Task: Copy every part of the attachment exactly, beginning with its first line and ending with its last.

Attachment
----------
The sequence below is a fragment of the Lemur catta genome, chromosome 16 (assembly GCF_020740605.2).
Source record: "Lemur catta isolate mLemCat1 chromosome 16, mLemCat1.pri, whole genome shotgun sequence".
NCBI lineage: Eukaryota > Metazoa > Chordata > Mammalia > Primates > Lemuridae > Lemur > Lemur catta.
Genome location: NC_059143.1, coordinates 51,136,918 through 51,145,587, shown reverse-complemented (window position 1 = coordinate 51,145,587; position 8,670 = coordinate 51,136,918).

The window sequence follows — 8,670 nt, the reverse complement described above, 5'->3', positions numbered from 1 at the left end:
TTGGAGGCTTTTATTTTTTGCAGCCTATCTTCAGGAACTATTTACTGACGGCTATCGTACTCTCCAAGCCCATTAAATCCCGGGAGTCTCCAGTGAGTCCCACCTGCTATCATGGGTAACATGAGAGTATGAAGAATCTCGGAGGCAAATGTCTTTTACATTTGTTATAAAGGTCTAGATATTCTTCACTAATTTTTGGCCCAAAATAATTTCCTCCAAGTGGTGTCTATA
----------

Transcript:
The sequence below is a fragment of the Lemur catta genome, chromosome 16 (assembly GCF_020740605.2).
Source record: "Lemur catta isolate mLemCat1 chromosome 16, mLemCat1.pri, whole genome shotgun sequence".
NCBI lineage: Eukaryota > Metazoa > Chordata > Mammalia > Primates > Lemuridae > Lemur > Lemur catta.
Genome location: NC_059143.1, coordinates 51,136,918 through 51,145,587, shown reverse-complemented (window position 1 = coordinate 51,145,587; position 8,670 = coordinate 51,136,918).

The window sequence follows — 8,670 nt, the reverse complement described above, 5'->3', positions numbered from 1 at the left end:
TTGGAGGCTTTTATTTTTTGCAGCCTATCTTCAGGAACTATTTACTGACGGCTATCGTACTCTCCAAGCCCATTAAATCCCGGGAGTCTCCAGTGAGTCCCACCTGCTATCATGGGTAACATGAGAGTATGAAGAATCTCGGAGGCAAATGTCTTTTACATTTGTTATAAAGGTCTAGATATTCTTCACTAATTTTTGGCCCAAAATAATTTCCTCCAAGTGGTGTCTATA